A Review on Microbiological Quality of Ethiopian Raw Bovine Milk

Mulugojjam Adugna, Aleme Asresie


This paper has reviewed researches that obtained from peer-reviewed literature published within 2000 to 2014 on microbiological quality of raw bovine milk in different parts of Ethiopia. Ethiopia has the largest livestock production in Africa. 83% of milk is produced from cow and the left is from camel and goat. Almost all cattle in the country is local breeds and during 2013 cow milk production potential of the country was about 2.9 billion liters, the average lactation period per cow is estimated to be about six months, and average milk yield per cow per day is about 1.37 liters. Samples of raw milk produced and/or transported to consumers in different parts of the country showed that almost all microbiological counts was above the international accepted standard level (>105cfu/ml and >102cfu/ml for AMBC and Entrobacteriaceae/coliform counts, respectively) and different pathogenic (spoilage) bacteria have identified, it is probably because of problem related with health of milking cows, poor production and handling practices, and contaminants from milking environment. Therefore, awareness creation about quality milk production and good handling practices produced, transported until consumption is necessary; the concerned body shall control quality of milk regularly and also set standard for microbial quality.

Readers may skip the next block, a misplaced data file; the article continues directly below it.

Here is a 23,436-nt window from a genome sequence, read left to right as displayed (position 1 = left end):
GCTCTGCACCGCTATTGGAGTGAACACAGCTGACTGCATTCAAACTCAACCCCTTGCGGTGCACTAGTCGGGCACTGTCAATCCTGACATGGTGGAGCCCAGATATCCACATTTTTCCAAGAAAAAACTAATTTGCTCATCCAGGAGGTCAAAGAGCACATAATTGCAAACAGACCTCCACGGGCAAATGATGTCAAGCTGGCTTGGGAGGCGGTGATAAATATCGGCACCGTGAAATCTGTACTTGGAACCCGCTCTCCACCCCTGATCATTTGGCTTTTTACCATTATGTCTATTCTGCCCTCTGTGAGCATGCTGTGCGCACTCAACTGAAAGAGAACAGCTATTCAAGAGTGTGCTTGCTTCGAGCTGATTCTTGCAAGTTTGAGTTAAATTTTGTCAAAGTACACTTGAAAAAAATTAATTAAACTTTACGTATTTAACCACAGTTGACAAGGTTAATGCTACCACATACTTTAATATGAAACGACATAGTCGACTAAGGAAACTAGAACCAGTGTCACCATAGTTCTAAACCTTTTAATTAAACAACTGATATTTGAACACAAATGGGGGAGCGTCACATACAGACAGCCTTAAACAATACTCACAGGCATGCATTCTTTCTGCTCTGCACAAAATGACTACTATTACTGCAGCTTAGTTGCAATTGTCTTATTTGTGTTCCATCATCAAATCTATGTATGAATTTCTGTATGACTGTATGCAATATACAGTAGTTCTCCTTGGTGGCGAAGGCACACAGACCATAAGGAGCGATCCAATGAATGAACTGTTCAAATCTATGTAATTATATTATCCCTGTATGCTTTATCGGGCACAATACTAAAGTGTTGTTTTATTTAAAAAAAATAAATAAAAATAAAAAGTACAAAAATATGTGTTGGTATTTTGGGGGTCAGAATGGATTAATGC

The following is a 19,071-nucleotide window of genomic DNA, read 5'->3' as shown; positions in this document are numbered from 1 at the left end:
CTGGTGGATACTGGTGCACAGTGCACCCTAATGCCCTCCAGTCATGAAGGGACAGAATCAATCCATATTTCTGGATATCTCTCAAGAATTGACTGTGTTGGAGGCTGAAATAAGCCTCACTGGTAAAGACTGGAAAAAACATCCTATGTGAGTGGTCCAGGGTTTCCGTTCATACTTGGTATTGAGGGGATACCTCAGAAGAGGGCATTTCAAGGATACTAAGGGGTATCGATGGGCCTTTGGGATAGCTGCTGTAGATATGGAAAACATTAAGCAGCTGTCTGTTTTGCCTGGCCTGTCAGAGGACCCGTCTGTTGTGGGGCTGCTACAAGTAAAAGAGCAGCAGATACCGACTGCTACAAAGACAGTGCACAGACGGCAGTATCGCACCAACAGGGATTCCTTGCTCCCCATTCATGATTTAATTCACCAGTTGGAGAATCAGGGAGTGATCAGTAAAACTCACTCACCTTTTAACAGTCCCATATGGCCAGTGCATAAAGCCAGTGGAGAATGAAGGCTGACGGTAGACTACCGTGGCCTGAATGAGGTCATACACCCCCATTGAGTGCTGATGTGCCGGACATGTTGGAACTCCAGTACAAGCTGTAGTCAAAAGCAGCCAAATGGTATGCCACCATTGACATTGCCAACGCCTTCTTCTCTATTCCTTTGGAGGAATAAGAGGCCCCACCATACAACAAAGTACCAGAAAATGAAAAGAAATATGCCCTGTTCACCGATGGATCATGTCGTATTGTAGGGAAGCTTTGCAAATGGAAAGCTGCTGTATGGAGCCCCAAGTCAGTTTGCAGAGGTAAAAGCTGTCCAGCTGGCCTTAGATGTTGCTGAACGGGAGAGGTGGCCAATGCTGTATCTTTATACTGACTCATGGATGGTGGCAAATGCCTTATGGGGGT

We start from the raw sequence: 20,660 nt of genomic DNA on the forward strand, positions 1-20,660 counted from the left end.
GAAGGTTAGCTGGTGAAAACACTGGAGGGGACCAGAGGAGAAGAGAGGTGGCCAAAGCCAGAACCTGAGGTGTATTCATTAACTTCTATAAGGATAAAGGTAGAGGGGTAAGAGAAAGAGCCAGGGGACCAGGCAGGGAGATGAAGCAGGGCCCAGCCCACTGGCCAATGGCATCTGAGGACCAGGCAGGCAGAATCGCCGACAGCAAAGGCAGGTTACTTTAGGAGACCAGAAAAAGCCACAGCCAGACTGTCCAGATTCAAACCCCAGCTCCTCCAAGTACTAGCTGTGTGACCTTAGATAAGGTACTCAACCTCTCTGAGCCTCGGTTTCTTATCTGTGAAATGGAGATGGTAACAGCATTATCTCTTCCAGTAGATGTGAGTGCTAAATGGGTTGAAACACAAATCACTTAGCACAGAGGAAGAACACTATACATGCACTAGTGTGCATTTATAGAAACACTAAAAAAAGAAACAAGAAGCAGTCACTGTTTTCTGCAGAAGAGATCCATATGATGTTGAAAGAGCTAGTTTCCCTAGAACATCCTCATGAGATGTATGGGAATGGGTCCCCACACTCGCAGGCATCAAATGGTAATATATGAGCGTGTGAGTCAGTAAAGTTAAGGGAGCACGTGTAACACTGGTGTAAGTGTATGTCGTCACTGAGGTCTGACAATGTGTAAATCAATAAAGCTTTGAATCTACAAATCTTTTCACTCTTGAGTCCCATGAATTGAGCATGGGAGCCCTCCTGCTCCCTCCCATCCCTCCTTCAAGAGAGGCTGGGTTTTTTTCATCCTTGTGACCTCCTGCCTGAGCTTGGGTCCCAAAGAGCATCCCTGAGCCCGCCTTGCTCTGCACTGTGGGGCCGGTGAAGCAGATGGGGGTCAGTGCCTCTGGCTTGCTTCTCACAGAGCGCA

Keywords: Bovine; Ethiopia; microbes; quality; raw milk

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ISSN (Paper)2224-6088 ISSN (Online)2225-0557

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